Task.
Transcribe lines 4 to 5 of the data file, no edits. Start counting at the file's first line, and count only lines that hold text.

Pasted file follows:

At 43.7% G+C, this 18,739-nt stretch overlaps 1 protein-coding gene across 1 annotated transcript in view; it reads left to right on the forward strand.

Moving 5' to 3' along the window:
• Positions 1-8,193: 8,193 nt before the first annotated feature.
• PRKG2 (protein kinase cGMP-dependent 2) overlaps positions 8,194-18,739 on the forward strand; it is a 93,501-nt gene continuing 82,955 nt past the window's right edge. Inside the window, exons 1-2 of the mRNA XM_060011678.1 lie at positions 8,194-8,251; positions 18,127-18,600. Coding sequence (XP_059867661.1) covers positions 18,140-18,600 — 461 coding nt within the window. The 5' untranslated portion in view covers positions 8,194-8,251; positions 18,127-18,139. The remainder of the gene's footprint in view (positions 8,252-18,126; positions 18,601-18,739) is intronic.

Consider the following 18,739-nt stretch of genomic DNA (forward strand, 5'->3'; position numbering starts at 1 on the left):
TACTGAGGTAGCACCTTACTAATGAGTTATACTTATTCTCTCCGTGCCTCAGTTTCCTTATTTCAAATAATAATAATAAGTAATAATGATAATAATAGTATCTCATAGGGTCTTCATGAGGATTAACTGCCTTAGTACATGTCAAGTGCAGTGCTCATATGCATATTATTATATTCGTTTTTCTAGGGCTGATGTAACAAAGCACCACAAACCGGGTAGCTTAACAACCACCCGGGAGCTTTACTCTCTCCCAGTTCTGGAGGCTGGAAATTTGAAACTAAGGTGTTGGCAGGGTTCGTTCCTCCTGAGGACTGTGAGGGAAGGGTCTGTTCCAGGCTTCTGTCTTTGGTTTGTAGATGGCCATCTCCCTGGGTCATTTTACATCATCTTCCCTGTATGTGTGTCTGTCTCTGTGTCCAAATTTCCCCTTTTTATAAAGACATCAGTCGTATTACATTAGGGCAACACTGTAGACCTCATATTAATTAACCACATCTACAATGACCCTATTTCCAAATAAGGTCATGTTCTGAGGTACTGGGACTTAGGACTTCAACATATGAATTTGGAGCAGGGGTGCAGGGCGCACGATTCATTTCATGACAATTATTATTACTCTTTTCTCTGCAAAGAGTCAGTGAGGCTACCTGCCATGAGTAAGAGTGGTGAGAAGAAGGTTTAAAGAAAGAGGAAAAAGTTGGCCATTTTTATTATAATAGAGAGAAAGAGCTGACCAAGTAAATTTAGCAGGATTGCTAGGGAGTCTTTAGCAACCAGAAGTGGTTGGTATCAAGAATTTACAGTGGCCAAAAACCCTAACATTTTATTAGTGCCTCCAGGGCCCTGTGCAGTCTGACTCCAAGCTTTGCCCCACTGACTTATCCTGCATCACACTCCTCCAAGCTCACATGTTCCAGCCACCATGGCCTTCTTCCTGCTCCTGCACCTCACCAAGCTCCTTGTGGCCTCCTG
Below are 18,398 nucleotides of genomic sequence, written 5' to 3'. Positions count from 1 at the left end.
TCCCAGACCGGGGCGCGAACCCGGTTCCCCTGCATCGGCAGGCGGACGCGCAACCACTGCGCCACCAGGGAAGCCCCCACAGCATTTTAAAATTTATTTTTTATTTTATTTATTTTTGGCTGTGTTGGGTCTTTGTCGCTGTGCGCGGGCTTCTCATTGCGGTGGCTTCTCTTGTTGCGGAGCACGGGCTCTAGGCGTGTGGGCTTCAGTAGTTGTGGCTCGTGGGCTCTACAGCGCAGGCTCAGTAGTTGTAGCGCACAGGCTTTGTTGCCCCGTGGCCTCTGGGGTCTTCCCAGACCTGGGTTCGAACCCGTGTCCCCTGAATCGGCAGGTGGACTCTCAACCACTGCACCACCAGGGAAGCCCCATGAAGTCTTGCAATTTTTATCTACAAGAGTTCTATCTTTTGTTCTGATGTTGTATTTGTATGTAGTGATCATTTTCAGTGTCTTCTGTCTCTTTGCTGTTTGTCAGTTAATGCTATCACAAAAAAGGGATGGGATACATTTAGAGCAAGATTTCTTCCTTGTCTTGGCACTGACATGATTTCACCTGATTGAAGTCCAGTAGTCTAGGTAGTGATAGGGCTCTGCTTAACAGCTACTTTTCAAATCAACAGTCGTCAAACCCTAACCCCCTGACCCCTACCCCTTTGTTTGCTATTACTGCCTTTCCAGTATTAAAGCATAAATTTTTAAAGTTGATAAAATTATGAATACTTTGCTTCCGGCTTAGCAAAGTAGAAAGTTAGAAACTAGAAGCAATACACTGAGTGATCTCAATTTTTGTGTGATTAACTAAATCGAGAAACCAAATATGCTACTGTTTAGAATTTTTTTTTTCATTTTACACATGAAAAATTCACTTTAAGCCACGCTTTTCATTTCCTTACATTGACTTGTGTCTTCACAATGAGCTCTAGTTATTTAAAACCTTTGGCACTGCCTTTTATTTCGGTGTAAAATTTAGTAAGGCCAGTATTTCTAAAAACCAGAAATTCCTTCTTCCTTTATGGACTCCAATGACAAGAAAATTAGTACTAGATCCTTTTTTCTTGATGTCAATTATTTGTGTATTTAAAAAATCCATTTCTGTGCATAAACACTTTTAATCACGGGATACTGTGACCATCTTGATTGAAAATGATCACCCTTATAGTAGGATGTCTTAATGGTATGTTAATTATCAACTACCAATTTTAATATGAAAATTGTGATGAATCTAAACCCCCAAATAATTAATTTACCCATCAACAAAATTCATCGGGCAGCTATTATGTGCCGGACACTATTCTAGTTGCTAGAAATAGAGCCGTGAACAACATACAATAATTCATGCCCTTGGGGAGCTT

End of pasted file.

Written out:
• PRKG2 (protein kinase cGMP-dependent 2) overlaps positions 8,194-18,739 on the forward strand; it is a 93,501-nt gene continuing 82,955 nt past the window's right edge. Inside the window, exons 1-2 of the mRNA XM_060011678.1 lie at positions 8,194-8,251; positions 18,127-18,600. Coding sequence (XP_059867661.1) covers positions 18,140-18,600 — 461 coding nt within the window. The 5' untranslated portion in view covers positions 8,194-8,251; positions 18,127-18,139. The remainder of the gene's footprint in view (positions 8,252-18,126; positions 18,601-18,739) is intronic.

Consider the following 18,739-nt stretch of genomic DNA (forward strand, 5'->3'; position numbering starts at 1 on the left):